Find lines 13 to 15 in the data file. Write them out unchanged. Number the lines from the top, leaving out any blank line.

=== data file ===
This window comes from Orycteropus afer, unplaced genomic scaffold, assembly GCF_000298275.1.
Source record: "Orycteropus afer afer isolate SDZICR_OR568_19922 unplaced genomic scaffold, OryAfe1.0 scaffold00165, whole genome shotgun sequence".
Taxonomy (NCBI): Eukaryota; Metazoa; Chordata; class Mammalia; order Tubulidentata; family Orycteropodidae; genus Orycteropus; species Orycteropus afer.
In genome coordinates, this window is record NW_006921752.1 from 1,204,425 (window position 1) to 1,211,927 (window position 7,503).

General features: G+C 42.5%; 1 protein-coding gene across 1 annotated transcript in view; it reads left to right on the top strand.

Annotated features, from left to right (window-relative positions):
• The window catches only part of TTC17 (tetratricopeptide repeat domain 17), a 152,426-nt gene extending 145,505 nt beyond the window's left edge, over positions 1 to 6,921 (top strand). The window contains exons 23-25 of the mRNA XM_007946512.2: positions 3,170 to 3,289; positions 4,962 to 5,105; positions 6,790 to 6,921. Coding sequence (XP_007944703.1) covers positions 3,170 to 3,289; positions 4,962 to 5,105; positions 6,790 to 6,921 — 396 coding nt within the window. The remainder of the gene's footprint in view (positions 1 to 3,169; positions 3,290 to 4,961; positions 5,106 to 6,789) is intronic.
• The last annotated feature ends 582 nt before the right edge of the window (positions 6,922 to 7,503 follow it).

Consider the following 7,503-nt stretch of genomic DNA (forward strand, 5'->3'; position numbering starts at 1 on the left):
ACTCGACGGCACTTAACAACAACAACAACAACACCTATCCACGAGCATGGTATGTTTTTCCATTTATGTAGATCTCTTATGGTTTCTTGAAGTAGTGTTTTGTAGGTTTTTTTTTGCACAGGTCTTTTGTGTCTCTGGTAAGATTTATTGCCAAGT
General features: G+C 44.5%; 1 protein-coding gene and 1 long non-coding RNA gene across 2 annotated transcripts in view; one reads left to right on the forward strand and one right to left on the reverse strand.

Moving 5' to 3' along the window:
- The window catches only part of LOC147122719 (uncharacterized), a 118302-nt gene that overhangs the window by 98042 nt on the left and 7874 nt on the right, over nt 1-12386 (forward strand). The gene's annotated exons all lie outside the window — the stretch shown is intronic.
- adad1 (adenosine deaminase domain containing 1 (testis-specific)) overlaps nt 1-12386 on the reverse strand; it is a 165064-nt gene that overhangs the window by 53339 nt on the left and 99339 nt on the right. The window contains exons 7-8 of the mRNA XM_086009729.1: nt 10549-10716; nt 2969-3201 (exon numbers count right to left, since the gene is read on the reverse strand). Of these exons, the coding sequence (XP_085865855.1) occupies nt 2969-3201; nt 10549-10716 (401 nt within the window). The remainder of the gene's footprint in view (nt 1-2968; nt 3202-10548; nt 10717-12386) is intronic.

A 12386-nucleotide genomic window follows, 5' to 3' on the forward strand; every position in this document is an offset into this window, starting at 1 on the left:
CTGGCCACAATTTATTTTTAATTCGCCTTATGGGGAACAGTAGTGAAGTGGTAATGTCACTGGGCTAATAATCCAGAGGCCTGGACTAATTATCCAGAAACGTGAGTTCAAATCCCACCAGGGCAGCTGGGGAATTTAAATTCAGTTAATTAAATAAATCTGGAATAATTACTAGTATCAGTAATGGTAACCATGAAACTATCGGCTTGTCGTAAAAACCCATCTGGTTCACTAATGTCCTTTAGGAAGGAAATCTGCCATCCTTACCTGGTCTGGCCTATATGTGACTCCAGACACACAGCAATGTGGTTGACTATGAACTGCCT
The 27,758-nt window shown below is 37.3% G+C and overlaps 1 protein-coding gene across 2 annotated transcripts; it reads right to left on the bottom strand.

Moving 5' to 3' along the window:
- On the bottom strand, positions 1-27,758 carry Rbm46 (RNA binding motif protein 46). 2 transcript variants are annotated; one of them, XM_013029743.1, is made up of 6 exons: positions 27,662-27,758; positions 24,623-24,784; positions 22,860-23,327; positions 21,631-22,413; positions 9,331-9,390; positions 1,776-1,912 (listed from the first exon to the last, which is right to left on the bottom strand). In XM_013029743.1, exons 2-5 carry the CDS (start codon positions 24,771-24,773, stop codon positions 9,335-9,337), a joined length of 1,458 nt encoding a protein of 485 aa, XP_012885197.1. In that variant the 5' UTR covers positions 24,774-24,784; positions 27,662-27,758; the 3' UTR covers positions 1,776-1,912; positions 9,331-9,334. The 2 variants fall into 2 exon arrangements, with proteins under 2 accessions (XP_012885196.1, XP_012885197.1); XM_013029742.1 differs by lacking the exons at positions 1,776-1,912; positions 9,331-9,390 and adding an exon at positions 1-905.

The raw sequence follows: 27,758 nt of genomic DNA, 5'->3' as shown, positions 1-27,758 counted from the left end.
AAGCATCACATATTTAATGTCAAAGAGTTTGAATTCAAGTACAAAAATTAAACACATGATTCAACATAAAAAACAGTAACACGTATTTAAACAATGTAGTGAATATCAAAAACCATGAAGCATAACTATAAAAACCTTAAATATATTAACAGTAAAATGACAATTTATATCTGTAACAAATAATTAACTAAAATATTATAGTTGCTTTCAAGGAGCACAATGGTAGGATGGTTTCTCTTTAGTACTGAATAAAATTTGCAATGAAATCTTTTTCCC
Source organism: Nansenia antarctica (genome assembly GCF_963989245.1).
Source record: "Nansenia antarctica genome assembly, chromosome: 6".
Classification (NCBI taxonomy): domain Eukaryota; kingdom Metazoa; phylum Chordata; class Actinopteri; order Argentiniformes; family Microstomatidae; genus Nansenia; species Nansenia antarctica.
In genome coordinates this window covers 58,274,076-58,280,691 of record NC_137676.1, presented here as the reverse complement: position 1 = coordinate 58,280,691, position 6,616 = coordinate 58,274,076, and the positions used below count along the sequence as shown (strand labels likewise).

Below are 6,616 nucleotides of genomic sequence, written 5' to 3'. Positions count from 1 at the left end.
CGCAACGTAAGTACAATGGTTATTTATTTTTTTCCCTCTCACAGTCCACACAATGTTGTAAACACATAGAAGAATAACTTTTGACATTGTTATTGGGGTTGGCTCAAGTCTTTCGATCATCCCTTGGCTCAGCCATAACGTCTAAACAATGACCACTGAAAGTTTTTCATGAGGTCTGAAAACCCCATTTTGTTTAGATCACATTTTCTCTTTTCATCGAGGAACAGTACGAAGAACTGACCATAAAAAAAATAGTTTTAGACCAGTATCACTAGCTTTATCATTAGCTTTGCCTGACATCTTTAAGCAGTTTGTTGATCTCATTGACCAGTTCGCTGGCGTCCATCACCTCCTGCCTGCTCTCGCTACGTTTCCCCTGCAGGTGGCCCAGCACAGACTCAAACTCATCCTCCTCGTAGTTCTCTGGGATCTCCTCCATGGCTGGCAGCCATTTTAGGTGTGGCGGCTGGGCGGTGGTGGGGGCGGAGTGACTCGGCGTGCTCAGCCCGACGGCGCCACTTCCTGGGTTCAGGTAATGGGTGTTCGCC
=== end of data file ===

- The window catches only part of LOC147122719 (uncharacterized), a 118302-nt gene that overhangs the window by 98042 nt on the left and 7874 nt on the right, over nt 1-12386 (forward strand). The gene's annotated exons all lie outside the window — the stretch shown is intronic.
- adad1 (adenosine deaminase domain containing 1 (testis-specific)) overlaps nt 1-12386 on the reverse strand; it is a 165064-nt gene that overhangs the window by 53339 nt on the left and 99339 nt on the right. The window contains exons 7-8 of the mRNA XM_086009729.1: nt 10549-10716; nt 2969-3201 (exon numbers count right to left, since the gene is read on the reverse strand). Of these exons, the coding sequence (XP_085865855.1) occupies nt 2969-3201; nt 10549-10716 (401 nt within the window). The remainder of the gene's footprint in view (nt 1-2968; nt 3202-10548; nt 10717-12386) is intronic.

A 12386-nucleotide genomic window follows, 5' to 3' on the forward strand; every position in this document is an offset into this window, starting at 1 on the left: